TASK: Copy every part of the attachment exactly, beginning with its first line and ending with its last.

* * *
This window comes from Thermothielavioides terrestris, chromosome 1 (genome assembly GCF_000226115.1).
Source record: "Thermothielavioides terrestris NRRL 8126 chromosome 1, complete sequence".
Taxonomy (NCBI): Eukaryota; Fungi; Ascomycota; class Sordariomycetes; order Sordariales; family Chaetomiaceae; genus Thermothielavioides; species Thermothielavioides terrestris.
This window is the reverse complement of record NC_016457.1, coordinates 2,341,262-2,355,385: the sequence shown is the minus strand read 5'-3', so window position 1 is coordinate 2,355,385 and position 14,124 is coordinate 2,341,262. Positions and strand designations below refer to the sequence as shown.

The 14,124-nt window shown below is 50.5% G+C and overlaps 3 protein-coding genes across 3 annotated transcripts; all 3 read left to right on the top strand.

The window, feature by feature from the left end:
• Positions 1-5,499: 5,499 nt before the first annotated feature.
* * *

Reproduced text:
This window comes from Thermothielavioides terrestris, chromosome 1 (genome assembly GCF_000226115.1).
Source record: "Thermothielavioides terrestris NRRL 8126 chromosome 1, complete sequence".
Taxonomy (NCBI): Eukaryota; Fungi; Ascomycota; class Sordariomycetes; order Sordariales; family Chaetomiaceae; genus Thermothielavioides; species Thermothielavioides terrestris.
This window is the reverse complement of record NC_016457.1, coordinates 2,341,262-2,355,385: the sequence shown is the minus strand read 5'-3', so window position 1 is coordinate 2,355,385 and position 14,124 is coordinate 2,341,262. Positions and strand designations below refer to the sequence as shown.

The 14,124-nt window shown below is 50.5% G+C and overlaps 3 protein-coding genes across 3 annotated transcripts; all 3 read left to right on the top strand.

The window, feature by feature from the left end:
• Positions 1-5,499: 5,499 nt before the first annotated feature.